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Re: Setting up Own IPv6 tunnel server
« Reply #7 on: April 01, 2013, 03:42:11 PM »

Code: [Select]
fe80::230:48ff:feba:b194 dev eth0 lladdr 00:30:48:ba:b1:94 router STALE
2401:f000:32:23::1 dev eth0 lladdr 00:22:83:8d:70:01 router REACHABLE
2401:f000:32:23::2 dev eth0 lladdr 00:30:48:ba:b1:94 router REACHABLE
Both 2401:f000:32:23::1 and 2401:f000:32:23::2 are listed as routers. I'm not sure what to make of that.

tcpdump -pni eth0 ip6 (for about 20min)
What that tells is is, that there isn't much IPv6 activity on that link, but it does look like there are a few other nodes. Some are using privacy addresses even for link-local, so it might have been slightly more information to do output in a format showing MAC addresses as well.

I have been more in contact with the provider and they mentioned that they only have a single /64 routed to the actual node server so I highly doubt they will be able to give me anything close to a /64 let alone a /48.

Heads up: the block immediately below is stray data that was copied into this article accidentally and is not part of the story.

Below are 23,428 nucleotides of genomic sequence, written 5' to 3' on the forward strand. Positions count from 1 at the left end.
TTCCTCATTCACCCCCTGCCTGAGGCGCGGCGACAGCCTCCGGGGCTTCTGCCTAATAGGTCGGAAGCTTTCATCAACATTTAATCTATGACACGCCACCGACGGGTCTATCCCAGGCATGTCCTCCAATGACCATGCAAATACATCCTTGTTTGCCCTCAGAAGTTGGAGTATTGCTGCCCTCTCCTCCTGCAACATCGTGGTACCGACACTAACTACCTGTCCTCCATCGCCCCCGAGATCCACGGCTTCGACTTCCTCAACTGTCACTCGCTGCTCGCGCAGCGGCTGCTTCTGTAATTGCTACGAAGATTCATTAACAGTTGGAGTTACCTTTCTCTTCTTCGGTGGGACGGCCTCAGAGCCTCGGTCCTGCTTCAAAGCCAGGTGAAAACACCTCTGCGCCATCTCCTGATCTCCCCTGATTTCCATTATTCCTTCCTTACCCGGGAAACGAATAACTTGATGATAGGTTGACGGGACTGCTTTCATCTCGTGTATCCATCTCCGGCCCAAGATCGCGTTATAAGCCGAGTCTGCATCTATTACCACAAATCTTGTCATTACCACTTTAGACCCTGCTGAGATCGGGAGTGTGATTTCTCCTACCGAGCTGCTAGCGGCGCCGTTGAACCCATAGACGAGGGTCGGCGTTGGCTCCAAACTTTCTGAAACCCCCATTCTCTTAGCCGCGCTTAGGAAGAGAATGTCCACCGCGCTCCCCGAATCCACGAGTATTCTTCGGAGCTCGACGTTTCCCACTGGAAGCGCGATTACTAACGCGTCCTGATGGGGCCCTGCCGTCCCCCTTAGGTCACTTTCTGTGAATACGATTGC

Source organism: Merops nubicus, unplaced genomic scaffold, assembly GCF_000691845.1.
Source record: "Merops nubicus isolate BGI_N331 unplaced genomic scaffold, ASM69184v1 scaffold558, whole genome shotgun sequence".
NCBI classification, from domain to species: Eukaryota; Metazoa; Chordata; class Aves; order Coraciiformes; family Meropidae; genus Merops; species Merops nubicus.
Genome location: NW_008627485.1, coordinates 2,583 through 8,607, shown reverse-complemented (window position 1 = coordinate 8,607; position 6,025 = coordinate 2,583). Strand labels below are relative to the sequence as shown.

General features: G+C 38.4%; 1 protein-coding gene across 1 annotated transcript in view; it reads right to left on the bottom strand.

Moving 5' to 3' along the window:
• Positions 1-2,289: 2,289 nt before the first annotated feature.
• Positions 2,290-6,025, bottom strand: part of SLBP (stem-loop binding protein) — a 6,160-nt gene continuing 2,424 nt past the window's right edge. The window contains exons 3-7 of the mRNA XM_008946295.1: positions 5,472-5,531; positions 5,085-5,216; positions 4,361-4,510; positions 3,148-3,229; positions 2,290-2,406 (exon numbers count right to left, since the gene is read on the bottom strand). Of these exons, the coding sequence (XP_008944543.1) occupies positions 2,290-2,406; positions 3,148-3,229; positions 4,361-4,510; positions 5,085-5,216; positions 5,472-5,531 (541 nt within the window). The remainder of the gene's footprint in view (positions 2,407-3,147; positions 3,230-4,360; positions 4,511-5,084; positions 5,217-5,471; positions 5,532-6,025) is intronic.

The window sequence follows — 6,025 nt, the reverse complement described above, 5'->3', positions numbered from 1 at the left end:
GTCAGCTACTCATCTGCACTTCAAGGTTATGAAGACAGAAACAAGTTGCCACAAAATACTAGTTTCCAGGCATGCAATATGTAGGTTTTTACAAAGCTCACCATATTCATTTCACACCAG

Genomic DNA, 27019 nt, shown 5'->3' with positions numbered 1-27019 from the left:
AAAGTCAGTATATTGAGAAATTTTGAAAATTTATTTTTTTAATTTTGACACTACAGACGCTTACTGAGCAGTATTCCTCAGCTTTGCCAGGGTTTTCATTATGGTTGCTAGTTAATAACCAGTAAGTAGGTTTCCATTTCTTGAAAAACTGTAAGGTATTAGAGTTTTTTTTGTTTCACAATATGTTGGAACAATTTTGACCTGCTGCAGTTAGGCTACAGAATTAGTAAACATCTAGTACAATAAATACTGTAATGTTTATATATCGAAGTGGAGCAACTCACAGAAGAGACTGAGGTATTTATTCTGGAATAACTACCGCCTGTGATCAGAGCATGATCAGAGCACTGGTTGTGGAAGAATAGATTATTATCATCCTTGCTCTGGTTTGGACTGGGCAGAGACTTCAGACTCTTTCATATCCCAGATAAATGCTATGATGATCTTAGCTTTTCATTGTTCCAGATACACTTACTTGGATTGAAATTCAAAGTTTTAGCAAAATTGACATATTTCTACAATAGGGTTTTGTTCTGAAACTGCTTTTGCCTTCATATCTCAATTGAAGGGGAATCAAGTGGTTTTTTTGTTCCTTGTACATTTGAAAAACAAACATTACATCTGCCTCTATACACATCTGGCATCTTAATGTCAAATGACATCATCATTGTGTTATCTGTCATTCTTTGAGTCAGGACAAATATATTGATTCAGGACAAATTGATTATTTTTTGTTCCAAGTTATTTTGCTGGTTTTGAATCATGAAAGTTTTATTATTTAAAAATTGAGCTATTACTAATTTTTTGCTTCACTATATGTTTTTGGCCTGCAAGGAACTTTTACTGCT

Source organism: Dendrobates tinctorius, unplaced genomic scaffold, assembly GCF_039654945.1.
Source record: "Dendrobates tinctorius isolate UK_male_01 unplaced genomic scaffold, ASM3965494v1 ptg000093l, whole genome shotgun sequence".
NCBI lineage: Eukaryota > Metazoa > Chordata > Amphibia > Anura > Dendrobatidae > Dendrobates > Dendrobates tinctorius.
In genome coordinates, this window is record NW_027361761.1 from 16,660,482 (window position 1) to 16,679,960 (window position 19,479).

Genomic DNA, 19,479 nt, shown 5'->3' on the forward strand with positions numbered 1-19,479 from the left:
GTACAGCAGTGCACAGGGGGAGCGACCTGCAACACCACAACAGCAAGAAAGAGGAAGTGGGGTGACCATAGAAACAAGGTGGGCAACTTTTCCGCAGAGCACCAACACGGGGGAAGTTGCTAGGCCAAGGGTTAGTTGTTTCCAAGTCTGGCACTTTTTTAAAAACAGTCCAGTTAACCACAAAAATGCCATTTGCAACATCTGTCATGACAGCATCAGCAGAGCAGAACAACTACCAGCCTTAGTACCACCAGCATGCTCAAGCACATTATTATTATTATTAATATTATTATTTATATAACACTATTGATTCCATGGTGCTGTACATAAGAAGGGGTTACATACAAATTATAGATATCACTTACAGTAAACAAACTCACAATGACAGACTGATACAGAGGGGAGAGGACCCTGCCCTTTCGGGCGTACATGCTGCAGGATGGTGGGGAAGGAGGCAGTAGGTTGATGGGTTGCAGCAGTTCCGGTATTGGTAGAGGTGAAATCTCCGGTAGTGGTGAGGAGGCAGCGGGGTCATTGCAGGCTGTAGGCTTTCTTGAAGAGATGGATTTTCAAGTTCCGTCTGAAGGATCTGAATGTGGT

You wouldn't have needed anything close to a /48 to do a nice and clean setup. I said a /63 was needed, but in reality a routed /64 would have worked just as fine only slightly less intuitive.

They have the /48 listed separately in the whois database, but they also have the entire /32 as well. The descriptions in whois gives no clue as to why, the /48 is listed separately.

You are not out of options yet, but since the link does appear to be shared the nice/simple/clean solutions aren't possible.

What you can do is to tunnel Ethernet over IP between your VPS and a router at home. Then use the bridging support in the Linux kernel to forward packets between eth0 and the Ethernet-tunnel device. There are a few caveats in such a setup. First of all you want to filter the traffic, as you don't want to forward all Ethernet traffic, but only IPv6. That just means it needs to be filtered by ether-type as all IPv6 traffic uses one distinct ether-type. Additional filtering of the IPv6 traffic for security and performance reasons may be a good idea as well, but that would get complicated. Also since many more types of attacks are possible on-link than across a routed path, you want to ensure packets cannot be injected into your tunnel, so you need a bit more security on such a tunnel than on a tunnel, which only carries routed IPv6 traffic. Integrity protection with an HMAC would be a good idea.